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Astron. Astrophys. 348, 479-486 (1999)


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A cluster of young stellar objects in L1211

M. Tafalla 1, P.C. Myers 2, D. Mardones 3 and R. Bachiller 1

1 Observatorio Astronómico Nacional, Apartado 1143, E-28800 Alcalá de Henares, Spain (tafalla, bachiller@oan.es)
2 Harvard-Smithsonian Center for Astrophysics, MS 42, 60 Garden St., Cambridge, MA 02138, USA (pmyers@cfa.harvard.edu)
3 Departamento de Astronomía, Universidad de Chile, Casilla 36-D, Santiago, Chile (mardones@das.uchile.cl)

Received 19 February 1999 / Accepted 28 May 1999

Abstract

We present millimeter continuum and line observations of a dense core in L1211, a member of the Cepheus cloud complex. We find a small cluster of at least 4 millimeter (mm) sources with no optical counterpart, but each associated with near infrared (NIR) diffuse emission. The strongest mm source has no NIR point-like counterpart, and constitutes a good candidate for a Class 0 object. The other mm objects seem associated with NIR sources and most likely belong to Class I, as also suggested by the spectral energy distributions derived from combining our mm data with IRAS HIRES fluxes. As evidenced by our line data, the mm sources are embedded in an elongated, turbulent core of about 150 [FORMULA] of mass and 0.6 pc length. Two of the millimeter sources power bipolar molecular outflows, another signature of their extreme youth. The outflows are well resolved by our observations and seem to have unrelated orientations.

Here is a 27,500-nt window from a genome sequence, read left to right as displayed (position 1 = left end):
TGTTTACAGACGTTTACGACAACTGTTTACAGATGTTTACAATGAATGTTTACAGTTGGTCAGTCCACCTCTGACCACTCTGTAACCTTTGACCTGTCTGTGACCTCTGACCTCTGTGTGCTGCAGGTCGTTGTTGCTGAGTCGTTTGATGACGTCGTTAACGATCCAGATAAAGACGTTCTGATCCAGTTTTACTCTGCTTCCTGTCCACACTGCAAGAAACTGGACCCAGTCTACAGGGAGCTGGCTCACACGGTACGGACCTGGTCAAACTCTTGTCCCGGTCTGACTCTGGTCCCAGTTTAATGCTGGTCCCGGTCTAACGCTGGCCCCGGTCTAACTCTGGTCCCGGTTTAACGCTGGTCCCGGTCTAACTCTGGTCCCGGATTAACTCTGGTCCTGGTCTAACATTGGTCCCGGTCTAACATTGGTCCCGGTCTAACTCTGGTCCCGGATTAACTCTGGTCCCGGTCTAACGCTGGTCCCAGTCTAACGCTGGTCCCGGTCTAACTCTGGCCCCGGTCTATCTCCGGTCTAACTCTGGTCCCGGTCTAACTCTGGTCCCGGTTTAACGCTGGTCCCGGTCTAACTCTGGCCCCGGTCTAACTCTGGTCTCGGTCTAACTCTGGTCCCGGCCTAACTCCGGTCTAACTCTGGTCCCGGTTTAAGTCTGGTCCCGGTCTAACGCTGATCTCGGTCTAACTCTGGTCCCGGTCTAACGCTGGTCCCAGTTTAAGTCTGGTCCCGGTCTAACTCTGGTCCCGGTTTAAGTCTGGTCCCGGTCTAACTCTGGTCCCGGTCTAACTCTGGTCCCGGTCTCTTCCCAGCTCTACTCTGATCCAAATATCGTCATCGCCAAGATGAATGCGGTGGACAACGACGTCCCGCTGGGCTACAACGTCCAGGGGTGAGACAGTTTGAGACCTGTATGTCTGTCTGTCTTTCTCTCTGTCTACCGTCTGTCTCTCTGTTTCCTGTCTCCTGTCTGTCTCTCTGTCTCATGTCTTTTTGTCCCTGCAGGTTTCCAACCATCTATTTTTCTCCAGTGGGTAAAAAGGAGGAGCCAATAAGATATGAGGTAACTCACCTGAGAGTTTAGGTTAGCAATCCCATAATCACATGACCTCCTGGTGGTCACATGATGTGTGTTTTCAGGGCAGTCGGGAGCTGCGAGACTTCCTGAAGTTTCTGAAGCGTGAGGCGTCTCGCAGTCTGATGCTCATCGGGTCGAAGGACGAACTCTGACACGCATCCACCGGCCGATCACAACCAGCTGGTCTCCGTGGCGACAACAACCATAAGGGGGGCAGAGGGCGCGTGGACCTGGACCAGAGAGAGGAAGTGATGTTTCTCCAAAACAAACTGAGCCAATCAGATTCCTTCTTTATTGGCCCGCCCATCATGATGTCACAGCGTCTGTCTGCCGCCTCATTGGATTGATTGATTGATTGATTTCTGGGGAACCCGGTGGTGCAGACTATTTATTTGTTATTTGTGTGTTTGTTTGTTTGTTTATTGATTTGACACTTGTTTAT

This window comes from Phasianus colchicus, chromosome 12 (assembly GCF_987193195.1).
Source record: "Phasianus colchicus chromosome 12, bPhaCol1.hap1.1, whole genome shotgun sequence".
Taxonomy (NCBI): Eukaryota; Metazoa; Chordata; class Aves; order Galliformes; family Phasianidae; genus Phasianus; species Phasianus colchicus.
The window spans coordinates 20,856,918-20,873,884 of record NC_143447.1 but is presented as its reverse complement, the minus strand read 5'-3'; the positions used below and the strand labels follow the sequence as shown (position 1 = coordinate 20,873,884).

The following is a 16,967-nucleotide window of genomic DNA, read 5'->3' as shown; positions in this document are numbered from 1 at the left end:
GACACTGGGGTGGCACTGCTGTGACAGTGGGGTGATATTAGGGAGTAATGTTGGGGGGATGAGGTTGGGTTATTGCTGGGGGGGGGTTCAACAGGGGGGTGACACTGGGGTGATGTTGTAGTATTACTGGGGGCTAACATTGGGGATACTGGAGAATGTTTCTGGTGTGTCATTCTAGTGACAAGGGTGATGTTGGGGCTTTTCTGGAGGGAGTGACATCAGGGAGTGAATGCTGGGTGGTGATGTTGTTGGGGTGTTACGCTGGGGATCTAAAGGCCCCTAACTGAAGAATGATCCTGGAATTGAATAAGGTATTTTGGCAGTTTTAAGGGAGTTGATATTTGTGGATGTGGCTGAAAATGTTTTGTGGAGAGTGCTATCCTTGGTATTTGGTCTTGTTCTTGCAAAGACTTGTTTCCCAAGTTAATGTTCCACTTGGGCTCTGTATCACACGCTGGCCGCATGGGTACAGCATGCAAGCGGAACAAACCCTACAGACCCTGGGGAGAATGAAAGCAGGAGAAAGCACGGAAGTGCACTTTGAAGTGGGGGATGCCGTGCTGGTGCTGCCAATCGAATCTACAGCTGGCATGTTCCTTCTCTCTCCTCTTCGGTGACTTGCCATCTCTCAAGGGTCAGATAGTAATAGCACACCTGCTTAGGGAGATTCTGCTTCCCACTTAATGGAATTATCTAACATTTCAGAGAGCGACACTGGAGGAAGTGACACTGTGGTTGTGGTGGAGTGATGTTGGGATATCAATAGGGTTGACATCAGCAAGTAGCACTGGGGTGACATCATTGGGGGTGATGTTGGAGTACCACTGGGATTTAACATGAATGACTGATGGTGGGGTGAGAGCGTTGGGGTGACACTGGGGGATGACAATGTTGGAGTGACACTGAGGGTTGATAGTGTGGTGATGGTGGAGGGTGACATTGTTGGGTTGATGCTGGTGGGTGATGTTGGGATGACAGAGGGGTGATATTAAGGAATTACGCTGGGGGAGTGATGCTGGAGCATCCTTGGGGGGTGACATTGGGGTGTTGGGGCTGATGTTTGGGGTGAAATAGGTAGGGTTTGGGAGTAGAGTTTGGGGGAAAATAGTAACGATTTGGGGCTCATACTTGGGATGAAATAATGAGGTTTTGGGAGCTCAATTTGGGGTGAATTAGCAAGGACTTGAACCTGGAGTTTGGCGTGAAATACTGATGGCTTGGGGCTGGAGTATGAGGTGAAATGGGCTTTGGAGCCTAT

The combination of millimeter sources and bipolar outflow emission indicates that multiple star formation in L1211 has occurred during a short period of time (a few [FORMULA] yr). The lack of a noticeable enhancement in the number of NIR sources suggests that the core has not had enough time to form a cluster, so we infer that L1211 is undergoing a first episode of star formation.

Key words: stars: formation – ISM: clouds – ISM: dust, extinction – ISM: individual objects: L1211 – ISM: jets and outflows – ISM: molecules

Send offprint requests to: M. Tafalla

© European Southern Observatory (ESO) 1999

Online publication: July 26, 1999

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